Buckets of glitter, coloured lights and a hall of mirrors. No, the carnival isn’t back in town. These are the raw ingredients for Ann Veronica Janssens’ sparkling takeover of South London Gallery (SLG). The glitter – iridescent blue with a hint of pink – has been strewn in armfuls across the wooden floor of SLG’s main Victorian gallery, like the offspring of Jackson Pollock’s studio floor and a Disney princess party. Walk past and it coruscates. Sneeze and it would shift. It’s so airy that it makes Katharina Grosse’s spray painting of the same space in 2017 look positively cumbersome. Midway through the show, the glitter will be swept up and thrown away, replaced with a set of highly polished bicycles that you are invited to ride, bouncing light around the room as you go.
Janssens works in the realm of floaty impermanence, playing with light, space, reflection and perception. Judged as simple sculptural forms, the Belgian artist’s work is restrained in the extreme: bicycles aside, this is largely a collection of cubes, sheets and rings. The objects’ liveliness emerges as they connect the person observing them with the surrounding space. Often they create the setting for a performance in which you star: perfect for our self-regarding era, though Janssens has been working this area for decades.
Leaning against the entrance wall, Magic Mirror (Blue) (2012) is a shimmering sandwich of shattered glass and coloured filters. Together the layers form a broken mirror, a symbolic object suggesting bad luck, madness, the folly of vanity or the illusion of truthful reflection. Janssens seems less interested in grappling burdensome art historical references and more in the spectacle of unstable reflection itself: your fragmented image appears to float in a mist of shifting colour inside the glass.
She is an artist of everyday magic, summoning phantasmagoria from phenomena such as vapour, polished surfaces and the separation of water and oil. While the glitter spill emphasises the empty grandeur of the old SLG building, works shown in the fire station opposite play on the intimacy of encounters in spaces of domestic scale.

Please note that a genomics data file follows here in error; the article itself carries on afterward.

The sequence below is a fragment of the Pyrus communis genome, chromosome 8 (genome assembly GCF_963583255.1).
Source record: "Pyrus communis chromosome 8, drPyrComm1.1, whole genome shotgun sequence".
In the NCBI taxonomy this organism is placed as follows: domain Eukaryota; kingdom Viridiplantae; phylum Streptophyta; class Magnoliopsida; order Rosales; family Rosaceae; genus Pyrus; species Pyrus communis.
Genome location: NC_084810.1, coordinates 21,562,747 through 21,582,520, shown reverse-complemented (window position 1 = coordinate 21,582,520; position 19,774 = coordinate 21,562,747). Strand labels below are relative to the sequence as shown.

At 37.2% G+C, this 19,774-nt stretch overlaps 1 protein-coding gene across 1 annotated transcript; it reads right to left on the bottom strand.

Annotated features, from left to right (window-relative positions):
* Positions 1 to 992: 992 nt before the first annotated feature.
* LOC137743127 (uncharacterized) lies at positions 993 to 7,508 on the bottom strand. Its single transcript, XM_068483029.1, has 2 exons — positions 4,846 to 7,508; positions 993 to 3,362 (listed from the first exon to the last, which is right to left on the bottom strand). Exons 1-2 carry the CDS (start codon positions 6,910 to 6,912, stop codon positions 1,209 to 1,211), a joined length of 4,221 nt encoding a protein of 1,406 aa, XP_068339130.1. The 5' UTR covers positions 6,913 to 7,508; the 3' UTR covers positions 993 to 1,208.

Three Gaufrette (wafer) works are fine sheets of ribbed glass carrying PVC colour filters. Installed in a low-ceilinged room only just large enough to contain them, the mutating moiré colours that emerge as you walk to and fro have an otherworldly, ghostly presence that seems divorced from the solid works themselves.
Le Bain de Lumière (The Light Bath, 1995) is a glass vase formed of four stacked spheres filled with demineralised water. Placed on a window ledge, each ball acts as a lens, offering an inverted street view. The liquid-filled orbs work much as our eyes do, so in looking at them we unwittingly reproducing the trick a second time.
A cube-shaped vitrine filled with a combination of water and paraffin – Golden Dream (2011-16) – offers an expanding geometry of internal reflections and pops of metallic colour that shimmer in and out of sight.
While she shares her cool perfection with the light and space artists of postwar California, such as James Turrell or De Wain Valentine, Janssens also lets us see the working of her illusions. In a darkened space, two little spotlights blaze into a corner producing melding puddles of cyan, magenta and cobalt: the exhibition’s titular work Hot Pink Turquoise (2006). If you ill-advisedly stare into the lights you’ll discover the bulbs have been fitted with a dichroic filter. Each light is thus both potentially hot pink and turquoise simultaneously. This mundane detail is there for us to discover: the lights are simply standing on the floor, their wires on view.
Janssens has scattered treats around the gallery like Easter eggs, unannounced. A little liquid-filled cube with a suspended neon stripe sits outside an upper window. High up on one wall is a photograph of a figure pushing against an invisible surface.
The iridescence that Janssens favours recalls sequinned dance costumes, eye shadow and custom car bodywork. Pop, maybe a little vulgar. Someone dubbed her work “‘pornographic’ minimalism”. They invite unselfconscious pleasure.
Stacked informally on the floor is a pile of posters reading: “In the absence of light, it is possible to create the brightest images within oneself.” It’s a featherlight sentiment in a featherlight show – one that feels dedicated to playfulness and ephemerality. The maverick designer R Buckminster Fuller used to pose architects the question: “How much does your building weigh?” We might well ask the same question of sculptors. Sometimes a lack of substance can be a good thing. It feels the right moment for joy, light and air.
• Ann Veronica Janssens: Hot Pink Turquoise is at South London Gallery until 29 November.